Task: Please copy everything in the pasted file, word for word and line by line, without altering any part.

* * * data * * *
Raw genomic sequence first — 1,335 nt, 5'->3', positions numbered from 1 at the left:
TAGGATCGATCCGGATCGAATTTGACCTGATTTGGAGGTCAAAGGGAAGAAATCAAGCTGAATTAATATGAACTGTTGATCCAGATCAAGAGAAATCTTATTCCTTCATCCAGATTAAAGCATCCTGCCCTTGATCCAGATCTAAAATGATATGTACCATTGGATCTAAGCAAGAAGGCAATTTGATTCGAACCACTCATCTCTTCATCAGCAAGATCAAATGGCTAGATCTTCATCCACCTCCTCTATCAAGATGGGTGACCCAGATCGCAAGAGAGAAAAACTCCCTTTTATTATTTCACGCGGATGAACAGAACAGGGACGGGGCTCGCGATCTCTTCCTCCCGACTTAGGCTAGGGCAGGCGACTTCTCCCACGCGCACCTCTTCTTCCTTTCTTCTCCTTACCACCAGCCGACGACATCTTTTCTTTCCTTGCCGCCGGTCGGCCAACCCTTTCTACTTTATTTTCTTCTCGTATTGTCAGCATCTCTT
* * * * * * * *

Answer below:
Raw genomic sequence first — 1,335 nt, 5'->3', positions numbered from 1 at the left:
TAGGATCGATCCGGATCGAATTTGACCTGATTTGGAGGTCAAAGGGAAGAAATCAAGCTGAATTAATATGAACTGTTGATCCAGATCAAGAGAAATCTTATTCCTTCATCCAGATTAAAGCATCCTGCCCTTGATCCAGATCTAAAATGATATGTACCATTGGATCTAAGCAAGAAGGCAATTTGATTCGAACCACTCATCTCTTCATCAGCAAGATCAAATGGCTAGATCTTCATCCACCTCCTCTATCAAGATGGGTGACCCAGATCGCAAGAGAGAAAAACTCCCTTTTATTATTTCACGCGGATGAACAGAACAGGGACGGGGCTCGCGATCTCTTCCTCCCGACTTAGGCTAGGGCAGGCGACTTCTCCCACGCGCACCTCTTCTTCCTTTCTTCTCCTTACCACCAGCCGACGACATCTTTTCTTTCCTTGCCGCCGGTCGGCCAACCCTTTCTACTTTATTTTCTTCTCGTATTGTCAGCATCTCTT